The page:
A healing start for Israel’s new leaders

A broad coalition that ousted a divisive prime minister puts gratitude, generosity first.

Prime Minister Naftali Bennett, right, gestures to his predecessor, Benjamin Netanyahu, following a June 13 vote in the Knesset, Israel's parliament, in support of the new coalition.

The opening speech of a newly elected leader can not only set a new tone for a democracy, but can also help to heal its broken politics. On Sunday, for example, when Israel’s lawmakers chose Naftali Bennett as the new prime minister, his talk to the Knesset was one of gratitude and generosity, just the necessary antidotes for years of hate-driven divisions within Israeli society.

Mr. Bennett began with a prayer of thanksgiving and then proceeded to praise the very person that he and his coalition partners so badly wanted to oust as prime minister, Benjamin Netanyahu. “Expressing gratitude is a fundamental principle in Judaism,” he reminded Jewish Israelis, and then thanked Mr. Netanyahu for his years of service and for emboldening Israel’s political, security, and economic strength. And he said this even after Mr. Netanyahu vowed to bring down the new government, and his supporters heckled the new prime minister in parliament.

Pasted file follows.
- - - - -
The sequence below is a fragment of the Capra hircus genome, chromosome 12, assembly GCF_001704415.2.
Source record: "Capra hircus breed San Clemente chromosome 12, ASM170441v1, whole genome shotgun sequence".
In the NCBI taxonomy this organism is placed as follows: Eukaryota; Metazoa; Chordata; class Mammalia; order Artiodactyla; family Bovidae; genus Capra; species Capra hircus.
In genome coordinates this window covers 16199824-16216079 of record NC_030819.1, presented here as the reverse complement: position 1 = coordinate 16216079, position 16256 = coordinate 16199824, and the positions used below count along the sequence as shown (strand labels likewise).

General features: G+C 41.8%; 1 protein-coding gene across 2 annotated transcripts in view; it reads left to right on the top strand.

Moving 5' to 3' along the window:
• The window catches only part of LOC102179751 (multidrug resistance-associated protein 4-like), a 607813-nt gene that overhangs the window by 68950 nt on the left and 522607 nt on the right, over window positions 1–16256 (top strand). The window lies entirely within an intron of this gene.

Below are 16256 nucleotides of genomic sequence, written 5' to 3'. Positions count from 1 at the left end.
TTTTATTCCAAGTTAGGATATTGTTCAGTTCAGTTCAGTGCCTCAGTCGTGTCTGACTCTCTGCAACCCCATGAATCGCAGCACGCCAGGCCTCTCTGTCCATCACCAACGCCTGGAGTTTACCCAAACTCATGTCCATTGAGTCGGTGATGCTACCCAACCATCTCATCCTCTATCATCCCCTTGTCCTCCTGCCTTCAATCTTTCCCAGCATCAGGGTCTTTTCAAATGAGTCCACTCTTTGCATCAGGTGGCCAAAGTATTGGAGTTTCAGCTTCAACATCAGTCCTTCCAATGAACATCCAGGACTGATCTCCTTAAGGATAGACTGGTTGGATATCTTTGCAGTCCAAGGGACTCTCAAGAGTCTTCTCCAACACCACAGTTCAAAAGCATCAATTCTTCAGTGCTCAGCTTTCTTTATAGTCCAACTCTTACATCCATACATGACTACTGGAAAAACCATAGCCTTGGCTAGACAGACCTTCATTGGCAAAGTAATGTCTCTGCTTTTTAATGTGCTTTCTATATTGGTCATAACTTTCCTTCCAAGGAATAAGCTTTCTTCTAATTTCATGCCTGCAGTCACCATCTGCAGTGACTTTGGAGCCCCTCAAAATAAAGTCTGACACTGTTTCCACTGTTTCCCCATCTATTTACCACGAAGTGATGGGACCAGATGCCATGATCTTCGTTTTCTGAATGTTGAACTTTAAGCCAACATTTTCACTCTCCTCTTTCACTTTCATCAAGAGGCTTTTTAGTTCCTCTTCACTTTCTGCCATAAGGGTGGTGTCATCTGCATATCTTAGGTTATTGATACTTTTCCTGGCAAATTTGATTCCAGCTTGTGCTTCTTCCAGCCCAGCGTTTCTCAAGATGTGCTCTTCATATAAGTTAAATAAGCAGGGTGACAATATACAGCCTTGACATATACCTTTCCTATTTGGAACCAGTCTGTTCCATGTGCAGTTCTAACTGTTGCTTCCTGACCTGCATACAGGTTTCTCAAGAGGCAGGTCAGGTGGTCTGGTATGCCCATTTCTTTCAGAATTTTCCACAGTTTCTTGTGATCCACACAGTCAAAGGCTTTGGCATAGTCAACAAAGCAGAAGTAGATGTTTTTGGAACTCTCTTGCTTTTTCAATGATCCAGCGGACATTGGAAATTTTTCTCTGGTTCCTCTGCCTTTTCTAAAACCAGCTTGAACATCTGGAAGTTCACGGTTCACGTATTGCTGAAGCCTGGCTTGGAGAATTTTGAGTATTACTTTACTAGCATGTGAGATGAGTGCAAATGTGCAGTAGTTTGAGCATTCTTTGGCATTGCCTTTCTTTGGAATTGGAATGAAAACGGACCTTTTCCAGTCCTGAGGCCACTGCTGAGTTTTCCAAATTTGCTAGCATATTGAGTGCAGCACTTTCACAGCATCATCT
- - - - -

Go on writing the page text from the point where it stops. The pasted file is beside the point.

That turn-the-other-cheek aspect of the speech may seem unusual in politics, which often focus on a person over deeper social trends. But as the founding editor of The Times of Israel, David Horovitz, wrote, “The new coalition can only be a government of national healing. Otherwise, it will not be a government at all.” As part of that healing, Mr. Bennett asked those supporters who might celebrate his coalition’s victory to not “dance on the pain of others.”

The new prime minister also praised the “political generosity” of his coalition partner, Yair Lapid of the centrist, secular political party, Yesh Atid, or “There Is a Future.”

Mr. Lapid’s humility in allowing Mr. Bennett to become prime minister first – even though Mr. Lapid’s party won 10 more seats than Mr. Bennett’s party – was crucial in forming the diverse coalition of eight parties. Only if the coalition survives the next two years will Mr. Lapid become prime minister. For his part, Mr. Lapid (who is now foreign minister) said “friendship and trust” were foundational for the coalition to govern.

The coalition’s survival depends on how well it focuses on common-ground actions that can unite Israelis rather than taking the usual course of many politicians to take advantage of policy divisions for temporary political gain. Such actions include passing a state budget – after two years of stalemate. On issues that divide Israelis, the coalition says it will practice restraint.

“We will do all we can so that no one should have to feel afraid,” Mr. Bennett said. “We are here in the name of good and to work.” Other democracies riven by politics can take note of this new tone in Israel.

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